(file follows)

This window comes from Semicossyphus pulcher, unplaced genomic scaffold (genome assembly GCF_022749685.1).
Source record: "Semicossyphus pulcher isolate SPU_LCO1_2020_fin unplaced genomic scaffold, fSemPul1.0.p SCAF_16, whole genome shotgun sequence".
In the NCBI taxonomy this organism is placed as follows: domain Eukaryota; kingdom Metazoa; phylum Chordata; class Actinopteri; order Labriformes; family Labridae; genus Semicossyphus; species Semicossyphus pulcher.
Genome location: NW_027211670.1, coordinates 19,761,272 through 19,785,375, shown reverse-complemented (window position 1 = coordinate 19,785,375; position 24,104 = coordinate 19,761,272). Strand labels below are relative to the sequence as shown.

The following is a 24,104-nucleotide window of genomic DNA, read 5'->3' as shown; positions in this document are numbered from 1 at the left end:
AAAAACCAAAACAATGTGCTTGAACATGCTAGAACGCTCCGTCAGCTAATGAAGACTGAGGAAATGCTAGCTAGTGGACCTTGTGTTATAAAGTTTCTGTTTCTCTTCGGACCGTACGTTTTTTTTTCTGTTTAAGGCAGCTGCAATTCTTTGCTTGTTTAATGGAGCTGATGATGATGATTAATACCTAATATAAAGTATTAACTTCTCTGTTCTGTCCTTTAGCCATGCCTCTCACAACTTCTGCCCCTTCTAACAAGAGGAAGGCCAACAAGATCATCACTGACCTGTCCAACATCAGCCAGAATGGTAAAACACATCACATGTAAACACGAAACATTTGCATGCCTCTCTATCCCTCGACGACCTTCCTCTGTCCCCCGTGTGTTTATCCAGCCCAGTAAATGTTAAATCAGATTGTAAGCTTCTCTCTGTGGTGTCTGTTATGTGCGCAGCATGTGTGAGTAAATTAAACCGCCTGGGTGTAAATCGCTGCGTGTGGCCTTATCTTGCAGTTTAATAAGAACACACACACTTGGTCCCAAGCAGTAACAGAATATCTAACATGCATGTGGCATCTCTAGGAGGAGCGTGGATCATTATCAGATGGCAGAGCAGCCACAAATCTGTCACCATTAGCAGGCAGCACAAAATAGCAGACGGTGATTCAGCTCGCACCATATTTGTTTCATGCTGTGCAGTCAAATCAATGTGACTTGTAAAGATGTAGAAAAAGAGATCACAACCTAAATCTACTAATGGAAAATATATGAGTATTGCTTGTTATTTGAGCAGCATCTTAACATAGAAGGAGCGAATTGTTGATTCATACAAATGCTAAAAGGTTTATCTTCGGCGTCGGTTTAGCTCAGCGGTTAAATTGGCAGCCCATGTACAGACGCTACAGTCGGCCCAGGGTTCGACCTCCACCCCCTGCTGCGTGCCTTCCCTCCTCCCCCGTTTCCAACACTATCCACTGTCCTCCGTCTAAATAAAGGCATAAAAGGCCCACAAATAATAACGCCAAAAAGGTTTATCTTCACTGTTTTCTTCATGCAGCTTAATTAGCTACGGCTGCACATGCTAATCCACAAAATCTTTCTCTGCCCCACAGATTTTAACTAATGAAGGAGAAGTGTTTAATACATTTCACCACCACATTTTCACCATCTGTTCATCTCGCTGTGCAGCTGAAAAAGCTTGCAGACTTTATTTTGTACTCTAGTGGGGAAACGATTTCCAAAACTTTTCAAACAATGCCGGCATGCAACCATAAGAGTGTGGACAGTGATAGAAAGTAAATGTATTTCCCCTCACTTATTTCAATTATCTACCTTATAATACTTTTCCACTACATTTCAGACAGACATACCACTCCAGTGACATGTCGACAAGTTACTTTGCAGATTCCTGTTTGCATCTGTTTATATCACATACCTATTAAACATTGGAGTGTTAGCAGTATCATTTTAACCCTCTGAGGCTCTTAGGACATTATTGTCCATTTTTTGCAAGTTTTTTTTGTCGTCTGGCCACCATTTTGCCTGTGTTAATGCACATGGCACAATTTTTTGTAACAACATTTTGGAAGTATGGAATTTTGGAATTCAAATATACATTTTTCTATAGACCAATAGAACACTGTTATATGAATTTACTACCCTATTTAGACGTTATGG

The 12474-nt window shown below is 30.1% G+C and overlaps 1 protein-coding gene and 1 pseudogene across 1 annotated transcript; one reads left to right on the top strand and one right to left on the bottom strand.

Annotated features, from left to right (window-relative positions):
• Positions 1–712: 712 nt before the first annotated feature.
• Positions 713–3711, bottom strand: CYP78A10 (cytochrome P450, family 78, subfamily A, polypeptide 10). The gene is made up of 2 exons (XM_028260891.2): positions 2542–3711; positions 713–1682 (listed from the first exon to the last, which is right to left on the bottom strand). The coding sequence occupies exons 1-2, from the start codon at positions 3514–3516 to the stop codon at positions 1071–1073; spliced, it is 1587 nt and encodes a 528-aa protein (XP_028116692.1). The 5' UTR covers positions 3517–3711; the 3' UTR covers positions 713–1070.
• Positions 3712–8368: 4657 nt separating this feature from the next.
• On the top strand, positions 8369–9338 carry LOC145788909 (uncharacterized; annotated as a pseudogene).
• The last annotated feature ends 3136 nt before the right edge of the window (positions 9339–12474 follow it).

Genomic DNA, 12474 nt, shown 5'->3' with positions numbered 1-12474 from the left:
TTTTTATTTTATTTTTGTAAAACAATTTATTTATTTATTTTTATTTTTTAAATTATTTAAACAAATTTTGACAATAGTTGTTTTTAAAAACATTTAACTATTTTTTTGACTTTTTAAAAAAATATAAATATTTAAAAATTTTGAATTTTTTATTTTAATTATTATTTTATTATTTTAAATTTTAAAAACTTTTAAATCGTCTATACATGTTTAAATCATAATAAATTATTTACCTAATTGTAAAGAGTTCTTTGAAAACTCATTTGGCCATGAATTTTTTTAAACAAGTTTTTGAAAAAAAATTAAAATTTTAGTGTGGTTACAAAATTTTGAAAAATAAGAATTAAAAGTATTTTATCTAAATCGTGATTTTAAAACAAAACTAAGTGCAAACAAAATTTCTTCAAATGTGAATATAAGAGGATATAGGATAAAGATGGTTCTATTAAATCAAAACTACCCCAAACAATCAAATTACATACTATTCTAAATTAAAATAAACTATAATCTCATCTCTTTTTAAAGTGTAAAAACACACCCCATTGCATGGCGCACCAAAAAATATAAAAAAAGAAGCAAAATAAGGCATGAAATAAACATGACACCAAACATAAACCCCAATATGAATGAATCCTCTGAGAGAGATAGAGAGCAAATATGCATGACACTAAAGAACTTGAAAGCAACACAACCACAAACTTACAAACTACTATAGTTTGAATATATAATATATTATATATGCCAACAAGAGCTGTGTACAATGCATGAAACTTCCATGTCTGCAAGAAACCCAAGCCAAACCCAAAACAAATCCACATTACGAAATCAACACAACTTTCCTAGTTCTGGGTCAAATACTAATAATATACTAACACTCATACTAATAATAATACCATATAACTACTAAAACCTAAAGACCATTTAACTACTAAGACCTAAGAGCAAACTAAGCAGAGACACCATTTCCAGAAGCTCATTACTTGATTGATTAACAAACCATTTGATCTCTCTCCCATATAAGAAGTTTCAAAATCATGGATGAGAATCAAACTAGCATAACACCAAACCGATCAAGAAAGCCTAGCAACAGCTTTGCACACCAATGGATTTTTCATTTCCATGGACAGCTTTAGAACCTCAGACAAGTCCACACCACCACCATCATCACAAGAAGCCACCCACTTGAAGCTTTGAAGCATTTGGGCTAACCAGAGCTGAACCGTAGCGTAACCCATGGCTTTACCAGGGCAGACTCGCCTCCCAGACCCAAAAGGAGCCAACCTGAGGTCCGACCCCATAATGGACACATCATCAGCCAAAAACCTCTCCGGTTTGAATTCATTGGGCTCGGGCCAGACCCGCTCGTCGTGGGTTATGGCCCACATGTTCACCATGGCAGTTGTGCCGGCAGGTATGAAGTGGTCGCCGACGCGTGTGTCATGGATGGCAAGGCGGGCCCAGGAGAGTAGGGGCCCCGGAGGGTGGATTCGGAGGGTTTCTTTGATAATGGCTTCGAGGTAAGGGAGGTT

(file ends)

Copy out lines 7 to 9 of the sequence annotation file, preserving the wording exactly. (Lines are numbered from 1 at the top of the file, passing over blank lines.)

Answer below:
The 12474-nt window shown below is 30.1% G+C and overlaps 1 protein-coding gene and 1 pseudogene across 1 annotated transcript; one reads left to right on the top strand and one right to left on the bottom strand.

Annotated features, from left to right (window-relative positions):
• Positions 1–712: 712 nt before the first annotated feature.